New rules from GDPR will limit the use of fully automated data processing

30th October 2017Laptop with pie-charts and graphs on the screen.

The General Data Protection Regulation (GDPR), which all UK organisations will need to be compliant with by May 2018 has created a lot of uncertainty, not helped by the ambiguous nature of some of the legislation wording. In an attempt to shine light on these areas, regulators and official bodies are issuing clarification statements and guidance.

One set of guidance concerns the rules on automated decision-making and profiling. Issued by the Article 29 Working Party (A29WP), which is the advisory group made up of representatives from all EU Member State data protection regulation authorities. It states how these guidelines will affect businesses and how you can be sure that you are not at risk of being fined by the ICO.

Based on these new guidelines, your business will not be allowed to use fully automated processing of personal data, unless you can prove that you have full consent or that it is necessary for a particular reason.

This is contradictory to the legislation itself, which does not prohibit processing, and is a worrying trend of the regulators to be over-zealous in their interpretation of the GDPR.

The ICO guidance of profiling defines it as “Any form of automated processing of personal data consisting of the use of personal data to evaluate certain personal aspects relating to a natural person”.

According to the A29WP, this also means that targeted advertising may considerably impact individuals depending on the circumstances of the case and in consideration of the following attributes:

• The intrusiveness of the profiling process
• The expectations and wishes of the individuals concerned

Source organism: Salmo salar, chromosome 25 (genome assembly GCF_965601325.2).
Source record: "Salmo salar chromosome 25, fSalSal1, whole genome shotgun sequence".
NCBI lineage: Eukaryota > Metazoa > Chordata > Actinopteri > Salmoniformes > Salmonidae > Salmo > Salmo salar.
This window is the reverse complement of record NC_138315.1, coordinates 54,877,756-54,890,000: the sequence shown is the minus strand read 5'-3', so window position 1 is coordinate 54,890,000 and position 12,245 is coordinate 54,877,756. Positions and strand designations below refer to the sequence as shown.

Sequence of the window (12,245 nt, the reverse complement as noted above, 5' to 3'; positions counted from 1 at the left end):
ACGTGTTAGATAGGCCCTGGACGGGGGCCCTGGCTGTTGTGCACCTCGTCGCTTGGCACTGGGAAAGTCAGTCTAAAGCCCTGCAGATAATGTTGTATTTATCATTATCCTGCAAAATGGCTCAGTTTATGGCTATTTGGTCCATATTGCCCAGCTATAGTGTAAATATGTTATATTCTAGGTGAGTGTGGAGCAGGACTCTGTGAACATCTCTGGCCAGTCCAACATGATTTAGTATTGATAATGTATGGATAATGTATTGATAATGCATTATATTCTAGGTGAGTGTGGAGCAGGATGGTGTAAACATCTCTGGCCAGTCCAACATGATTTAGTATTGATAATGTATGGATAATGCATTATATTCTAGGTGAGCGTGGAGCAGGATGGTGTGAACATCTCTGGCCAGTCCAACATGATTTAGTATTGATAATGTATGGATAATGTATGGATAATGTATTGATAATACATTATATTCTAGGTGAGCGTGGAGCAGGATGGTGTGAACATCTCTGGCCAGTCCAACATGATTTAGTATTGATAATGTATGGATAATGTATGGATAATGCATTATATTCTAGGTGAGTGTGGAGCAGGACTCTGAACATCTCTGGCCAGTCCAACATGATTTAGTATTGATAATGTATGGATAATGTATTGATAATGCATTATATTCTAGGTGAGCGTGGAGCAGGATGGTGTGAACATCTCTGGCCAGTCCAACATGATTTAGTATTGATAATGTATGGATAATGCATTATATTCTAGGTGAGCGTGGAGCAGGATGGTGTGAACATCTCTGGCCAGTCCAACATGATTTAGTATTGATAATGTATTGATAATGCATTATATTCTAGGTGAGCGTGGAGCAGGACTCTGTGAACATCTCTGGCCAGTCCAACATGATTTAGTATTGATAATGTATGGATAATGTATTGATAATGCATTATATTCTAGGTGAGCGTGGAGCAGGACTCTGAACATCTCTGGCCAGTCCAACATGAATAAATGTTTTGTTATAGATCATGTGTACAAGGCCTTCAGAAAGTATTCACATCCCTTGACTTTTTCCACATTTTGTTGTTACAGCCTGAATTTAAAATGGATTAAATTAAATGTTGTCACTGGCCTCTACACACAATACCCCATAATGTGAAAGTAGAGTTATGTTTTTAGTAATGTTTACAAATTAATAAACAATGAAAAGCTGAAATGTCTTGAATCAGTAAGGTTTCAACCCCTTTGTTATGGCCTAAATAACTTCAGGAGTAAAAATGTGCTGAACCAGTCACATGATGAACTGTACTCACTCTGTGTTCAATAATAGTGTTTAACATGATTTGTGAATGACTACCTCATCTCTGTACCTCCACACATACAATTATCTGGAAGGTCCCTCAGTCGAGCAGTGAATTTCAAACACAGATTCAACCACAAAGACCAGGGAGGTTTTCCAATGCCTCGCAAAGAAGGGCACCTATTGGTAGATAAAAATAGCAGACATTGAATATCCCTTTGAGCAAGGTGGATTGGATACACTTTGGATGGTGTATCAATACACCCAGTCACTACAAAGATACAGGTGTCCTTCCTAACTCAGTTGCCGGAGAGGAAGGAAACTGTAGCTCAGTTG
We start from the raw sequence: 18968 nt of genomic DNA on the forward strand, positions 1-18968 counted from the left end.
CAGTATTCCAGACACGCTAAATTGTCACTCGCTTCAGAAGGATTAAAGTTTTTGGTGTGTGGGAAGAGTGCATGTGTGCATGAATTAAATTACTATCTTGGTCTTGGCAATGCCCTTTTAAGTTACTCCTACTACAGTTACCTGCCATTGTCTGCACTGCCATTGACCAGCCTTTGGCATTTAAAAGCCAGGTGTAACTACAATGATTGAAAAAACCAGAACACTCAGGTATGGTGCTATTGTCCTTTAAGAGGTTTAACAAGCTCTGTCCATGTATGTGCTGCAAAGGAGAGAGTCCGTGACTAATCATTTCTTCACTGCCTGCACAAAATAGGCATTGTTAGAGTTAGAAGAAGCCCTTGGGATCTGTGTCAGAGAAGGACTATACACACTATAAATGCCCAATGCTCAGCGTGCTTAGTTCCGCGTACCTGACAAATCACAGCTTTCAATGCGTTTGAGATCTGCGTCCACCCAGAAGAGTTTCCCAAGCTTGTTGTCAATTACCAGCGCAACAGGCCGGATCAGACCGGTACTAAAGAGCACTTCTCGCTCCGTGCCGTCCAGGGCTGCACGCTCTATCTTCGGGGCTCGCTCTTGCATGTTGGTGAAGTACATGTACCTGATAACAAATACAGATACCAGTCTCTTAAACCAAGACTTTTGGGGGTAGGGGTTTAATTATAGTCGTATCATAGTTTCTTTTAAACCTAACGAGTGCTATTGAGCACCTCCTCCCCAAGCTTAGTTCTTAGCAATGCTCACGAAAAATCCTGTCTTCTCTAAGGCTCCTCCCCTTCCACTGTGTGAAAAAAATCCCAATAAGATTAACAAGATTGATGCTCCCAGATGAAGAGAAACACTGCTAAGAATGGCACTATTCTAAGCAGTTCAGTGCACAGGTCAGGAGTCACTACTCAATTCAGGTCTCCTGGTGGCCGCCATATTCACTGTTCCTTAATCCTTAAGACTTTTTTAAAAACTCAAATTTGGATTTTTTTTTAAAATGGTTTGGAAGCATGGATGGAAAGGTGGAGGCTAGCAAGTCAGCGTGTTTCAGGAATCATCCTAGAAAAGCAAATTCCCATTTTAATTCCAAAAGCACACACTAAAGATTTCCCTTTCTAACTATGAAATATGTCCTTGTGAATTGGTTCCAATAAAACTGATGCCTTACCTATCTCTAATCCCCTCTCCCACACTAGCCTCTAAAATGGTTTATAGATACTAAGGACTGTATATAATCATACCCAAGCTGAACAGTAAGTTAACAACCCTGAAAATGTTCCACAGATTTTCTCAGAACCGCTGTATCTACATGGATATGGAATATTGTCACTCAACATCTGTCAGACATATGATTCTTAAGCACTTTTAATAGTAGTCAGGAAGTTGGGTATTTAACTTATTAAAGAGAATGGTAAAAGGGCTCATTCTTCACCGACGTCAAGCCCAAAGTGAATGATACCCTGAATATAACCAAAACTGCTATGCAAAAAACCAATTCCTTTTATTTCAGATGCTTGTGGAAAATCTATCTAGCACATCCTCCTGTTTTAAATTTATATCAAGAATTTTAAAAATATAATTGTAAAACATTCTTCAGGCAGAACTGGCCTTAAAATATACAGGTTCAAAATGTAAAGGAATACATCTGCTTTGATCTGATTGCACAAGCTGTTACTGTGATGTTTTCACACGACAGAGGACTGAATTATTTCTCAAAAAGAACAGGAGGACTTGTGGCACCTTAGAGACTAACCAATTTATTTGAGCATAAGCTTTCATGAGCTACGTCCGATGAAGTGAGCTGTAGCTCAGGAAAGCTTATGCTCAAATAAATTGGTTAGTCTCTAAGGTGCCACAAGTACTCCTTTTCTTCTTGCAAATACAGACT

• The way the advert is delivered
• The vulnerabilities of the individuals targeted

If advertising activity was to make decisions which significantly affected an individual, then it would be prohibited. To use data processing in advertising practices, consent would need to be obtained explicitly which is already a difficult process without extra and stricter guidelines.

The GDPR will come into effect on the 25th May 2018 and will affect thousands of UK businesses if they are not aware or do not put practices in place to comply with GDPR guidelines.

There are several things you can do to ensure you are compliant with the GDPR, including:

• Identify any vulnerabilities and risks
• Ensure your marketing activities are compliant
• Protect against data loss, sanctions and monetary penalties
• Educate your staff on the regulation’s requirements
• Allocate a budget to facilitate compliance
• Appoint a Data Protection Officer

CHOICES – Do you follow the legislation or Regulator Guidance?

The above demonstrates that both our ICO and the A29WP are interpreting the GDPR legislation in stricter ways than the legislation would appear to intend.

For example, page 30 of the ICO Consultation on GDPR Consents states:

What information should you include? (in Privacy or Fair Collection Notices?)

Consent must be specific and informed. You must as a minimum include:
• the name of your organisation and the names of any third parties who will rely on the consent – consent for categories of third-party organisations will not be specific enough;
• why you want the data (the purposes of the processing);
• what you will do with the data (the processing activities); and
• that people can withdraw their consent at any time. It is good practice to tell them how to withdraw consent.

However, Articles 13(e) and 14(e) of the GDPR clearly states that when advising the Data Subject of the important factors relating to the processing of their data, the Data Controller should include:

e) the recipients or categories of recipients of the personal data, if any;

This is wholly contrary to the ICO draft guidelines, and further reinforces the tougher stance being adopted by Supervisory Authorities, however, it is a braver man than I that would argue this in court.

We urgently need clarification from the Regulators or in due course, the Courts on those undefined definitions and phrases within the legislation, such as ‘Large Scale’ and on these ambiguous areas.

Who will win in the oncoming battle, Controllers who interpret the law strictly, or the Regulators with their overzealous interpretations?

Watch this space.

Griffin House Consultancy are here to provide you with all the training and knowledge your company needs to comply with GDPR. If you would like more information on how to protect your business, please contact us on 01673 885533 or email [email protected]


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